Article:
In an August 11, 2011, Sporting News online article, “Ex-Tennessee assistant: Lawyer’s counsel led to violation”, former University of Tennessee-Knoxville assistant men’s basketball coach Tony Jones claimed “he and the other basketball coaches were advised by the school’s legal counsel to not be open and candid with NCAA investigators”. According to the article, “Jones says school attorney Michael Glazier told him, coach Bruce Pearl and former assistants Jason Shay and Steve Forbes to answer only the questions posed by NCAA investigators last summer and to not elaborate on any point”. Specifically, Jones recalled “Michael Glazier advised all of us coaches to just answer the questions that were being asked and do not elaborate on anything. The question that was posed to me was, ‘Did I recognize where this grainy photo of Bruce Pearl and Aaron Craft was taken?’ There was a microwave in the background. We have a microwave in the Pratt Pavilion, where Aaron was also around Bruce, so I could not say for certain that the picture was taken at Bruce’s house. I was being truthful, and I answered the question to the best of my recollection.”
The NCAA enforcement staff subsequently alleged each coach failed “to furnish full and complete information relevant to the investigation”. Tennessee and the coaches addressed the NCAA staff’s allegations during a June 10, 2011, hearing before the NCAA Division I Committee on Infractions. The committee has not issued a ruling in the case.
Jones’ claims are without merit. Glazier’s preparation of the coaches was proper and did not exceed NCAA standards or legal ethics. In fact, if Jones and the coaches followed Glazier’s advice to the letter, then an unethical conduct allegation would not have been issued by the NCAA enforcement staff. Namely, Glazier cautioned the coaches to “answer the questions that were being asked”. If the answer Jones provided to the media now was more informative than the answer he provided to the NCAA during his interview, then the question was not properly answered (and Glazier’s advice was not followed). For example, an accurate and responsive answer to the NCAA question could have involved the following: “I cannot identify the location with certaintly, but because of the microwave in the background it could be one of two places: Pratt Pavilion or Coach Pearl’s house. However, I cannot state for sure.”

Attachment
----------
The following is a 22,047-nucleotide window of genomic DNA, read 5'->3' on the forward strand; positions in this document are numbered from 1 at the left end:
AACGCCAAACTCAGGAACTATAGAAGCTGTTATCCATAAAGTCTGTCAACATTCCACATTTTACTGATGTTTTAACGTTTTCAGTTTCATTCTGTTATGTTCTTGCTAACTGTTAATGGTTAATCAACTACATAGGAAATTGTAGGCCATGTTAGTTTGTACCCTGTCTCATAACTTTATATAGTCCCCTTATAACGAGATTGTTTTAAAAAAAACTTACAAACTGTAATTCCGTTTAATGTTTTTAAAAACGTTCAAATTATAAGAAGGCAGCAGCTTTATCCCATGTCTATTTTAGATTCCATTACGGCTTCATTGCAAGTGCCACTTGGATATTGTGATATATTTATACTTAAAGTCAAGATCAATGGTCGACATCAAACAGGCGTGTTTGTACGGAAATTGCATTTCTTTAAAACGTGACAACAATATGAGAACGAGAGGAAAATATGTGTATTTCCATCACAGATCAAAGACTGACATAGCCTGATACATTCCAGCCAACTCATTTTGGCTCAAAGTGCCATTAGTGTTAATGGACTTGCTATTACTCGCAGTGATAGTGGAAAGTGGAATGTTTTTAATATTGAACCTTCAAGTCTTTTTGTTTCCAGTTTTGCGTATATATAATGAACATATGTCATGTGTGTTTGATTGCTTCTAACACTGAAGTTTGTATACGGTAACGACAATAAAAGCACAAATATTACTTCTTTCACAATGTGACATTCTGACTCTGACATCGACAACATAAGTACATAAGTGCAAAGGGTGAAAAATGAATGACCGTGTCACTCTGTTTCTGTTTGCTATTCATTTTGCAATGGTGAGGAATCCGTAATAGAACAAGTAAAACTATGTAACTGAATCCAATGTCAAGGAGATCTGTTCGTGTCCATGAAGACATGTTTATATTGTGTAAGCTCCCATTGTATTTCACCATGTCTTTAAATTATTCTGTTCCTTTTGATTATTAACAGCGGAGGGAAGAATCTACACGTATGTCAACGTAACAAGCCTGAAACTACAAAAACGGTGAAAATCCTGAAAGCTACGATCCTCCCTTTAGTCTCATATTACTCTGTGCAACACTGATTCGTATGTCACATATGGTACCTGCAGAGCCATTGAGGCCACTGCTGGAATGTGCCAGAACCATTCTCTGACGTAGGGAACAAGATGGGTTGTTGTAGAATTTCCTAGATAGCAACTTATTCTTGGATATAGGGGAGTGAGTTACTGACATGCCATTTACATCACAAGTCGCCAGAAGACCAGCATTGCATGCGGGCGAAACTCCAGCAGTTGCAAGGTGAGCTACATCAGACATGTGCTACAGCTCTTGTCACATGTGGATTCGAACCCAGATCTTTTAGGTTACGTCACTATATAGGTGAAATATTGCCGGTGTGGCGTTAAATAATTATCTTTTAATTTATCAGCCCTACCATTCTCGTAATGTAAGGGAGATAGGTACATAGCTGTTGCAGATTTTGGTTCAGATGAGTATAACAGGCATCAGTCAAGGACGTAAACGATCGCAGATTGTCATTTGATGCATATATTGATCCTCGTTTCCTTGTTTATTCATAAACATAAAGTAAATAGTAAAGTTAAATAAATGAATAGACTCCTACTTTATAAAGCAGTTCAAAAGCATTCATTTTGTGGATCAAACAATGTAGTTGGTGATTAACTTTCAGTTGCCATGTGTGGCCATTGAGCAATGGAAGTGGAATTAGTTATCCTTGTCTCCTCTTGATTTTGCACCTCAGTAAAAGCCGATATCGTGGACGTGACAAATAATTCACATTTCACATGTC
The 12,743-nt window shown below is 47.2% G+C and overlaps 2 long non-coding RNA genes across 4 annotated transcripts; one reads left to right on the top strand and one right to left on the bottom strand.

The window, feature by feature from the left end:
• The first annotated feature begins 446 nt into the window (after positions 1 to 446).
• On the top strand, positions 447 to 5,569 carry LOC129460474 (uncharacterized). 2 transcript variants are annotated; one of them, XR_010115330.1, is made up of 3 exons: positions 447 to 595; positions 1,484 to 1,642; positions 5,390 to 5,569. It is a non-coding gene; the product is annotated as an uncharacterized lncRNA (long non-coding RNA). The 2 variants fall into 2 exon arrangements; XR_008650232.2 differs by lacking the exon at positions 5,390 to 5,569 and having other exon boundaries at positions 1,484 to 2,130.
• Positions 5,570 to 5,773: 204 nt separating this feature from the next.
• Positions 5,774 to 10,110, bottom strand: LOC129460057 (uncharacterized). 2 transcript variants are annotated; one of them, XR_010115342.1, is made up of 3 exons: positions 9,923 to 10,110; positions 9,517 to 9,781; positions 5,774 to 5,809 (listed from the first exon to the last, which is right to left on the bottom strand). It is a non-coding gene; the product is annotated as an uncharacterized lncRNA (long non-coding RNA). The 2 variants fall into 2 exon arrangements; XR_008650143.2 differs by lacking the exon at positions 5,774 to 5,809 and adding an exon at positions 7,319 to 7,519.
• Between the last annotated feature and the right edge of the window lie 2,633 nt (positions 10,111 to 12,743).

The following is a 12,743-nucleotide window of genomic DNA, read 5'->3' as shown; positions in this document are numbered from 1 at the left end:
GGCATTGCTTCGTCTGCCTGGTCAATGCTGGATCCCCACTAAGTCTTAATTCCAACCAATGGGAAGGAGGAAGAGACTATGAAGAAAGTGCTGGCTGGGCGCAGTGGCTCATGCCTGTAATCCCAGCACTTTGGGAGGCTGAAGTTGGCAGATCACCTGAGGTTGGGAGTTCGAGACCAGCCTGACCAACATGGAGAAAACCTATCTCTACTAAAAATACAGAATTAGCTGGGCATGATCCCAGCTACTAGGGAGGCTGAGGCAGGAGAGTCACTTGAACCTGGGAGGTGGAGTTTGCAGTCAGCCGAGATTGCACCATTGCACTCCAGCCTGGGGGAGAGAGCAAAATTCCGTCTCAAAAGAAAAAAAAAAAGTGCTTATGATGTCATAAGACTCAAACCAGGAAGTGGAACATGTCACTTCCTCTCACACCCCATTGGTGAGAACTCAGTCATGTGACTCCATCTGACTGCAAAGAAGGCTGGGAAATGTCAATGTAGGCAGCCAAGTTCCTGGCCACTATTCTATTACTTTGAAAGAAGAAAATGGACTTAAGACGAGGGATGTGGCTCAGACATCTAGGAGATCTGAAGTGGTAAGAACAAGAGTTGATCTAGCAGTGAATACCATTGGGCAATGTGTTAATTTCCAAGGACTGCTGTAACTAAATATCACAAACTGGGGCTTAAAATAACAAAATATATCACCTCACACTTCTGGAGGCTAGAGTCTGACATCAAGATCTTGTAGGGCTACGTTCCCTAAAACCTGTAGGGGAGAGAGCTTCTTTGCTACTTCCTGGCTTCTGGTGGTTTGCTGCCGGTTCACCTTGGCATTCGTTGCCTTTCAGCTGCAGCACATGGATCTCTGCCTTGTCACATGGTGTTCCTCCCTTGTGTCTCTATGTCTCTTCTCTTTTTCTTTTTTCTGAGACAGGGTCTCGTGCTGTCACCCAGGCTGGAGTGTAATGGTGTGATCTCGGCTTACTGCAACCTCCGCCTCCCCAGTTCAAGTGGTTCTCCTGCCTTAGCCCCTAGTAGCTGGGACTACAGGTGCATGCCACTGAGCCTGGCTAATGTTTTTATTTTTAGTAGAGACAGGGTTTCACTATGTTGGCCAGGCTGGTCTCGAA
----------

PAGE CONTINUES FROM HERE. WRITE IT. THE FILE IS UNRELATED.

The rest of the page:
We advise NCAA member institutions to avoid in-depth witness preparation sessions because to do otherwise would risk violating NCAA enforcement procedures. [Note: Interviews conducted during the NCAA enforcement process are not depositions.] Instead, NCAA legislation and due process principles permit member institutions to advise the witness:
- The purpose of the interview-which can be fulfilled by quoting NCAA Bylaw 126.96.36.199 (“The purpose of this interview is to determine whether you have knowledge of, or have been involved directly or indirectly in, any violation of NCAA, conference or university legislation, rules or regulations”.).
- The institution has retained outside legal counsel or consultant (if true) to represent it in connection with its internal investigation, but the law firm or consultant does not represent the witness personally.
- The interview is voluntary and the witness may request it to be terminated at any time. [Note: However, the witness should be advised of the consequences of not complying with NCAA Bylaw 10.1-(a).]
- NCAA legislation provides the witness with the right to have legal counsel or other authorized representative present during the interview. [Note: The witness also should be informed whether the institution will cover the fees and related expenses for the witness’ representative in connection with the investigation.]
- NCAA legislation requires the witness to maintain the confidentiality of the information provided during the interview, including, but not limited to, prohibiting the discussion of the investigation with involved individuals or other persons (excluding consultations with legal counsel or authorized representatives).
- NCAA Bylaw 10.1 includes, among other actions, as “unethical conduct” by a prospective or enrolled student-athlete or a current or former institutional staff member: i) Refusal to furnish information relevant to an investigation of a possible violation of an NCAA regulation when requested to do so by the NCAA or the individual’s institution; ii) and Knowingly furnishing or knowingly influencing others to furnish the NCAA or the individual’s institution false or misleading information concerning an individual’s involvement in or knowledge of matters relevant to a possible violation of an NCAA regulation.
- Any statement the witness makes can be used in any NCAA, conference and institutional proceeding.
- If it is found the witness was involved directly or indirectly in any violation of NCAA, conference or institutional regulations, any statement the witness makes during an interview can affect adversely the person’s eligibility at, or employment or affiliation with, the institution.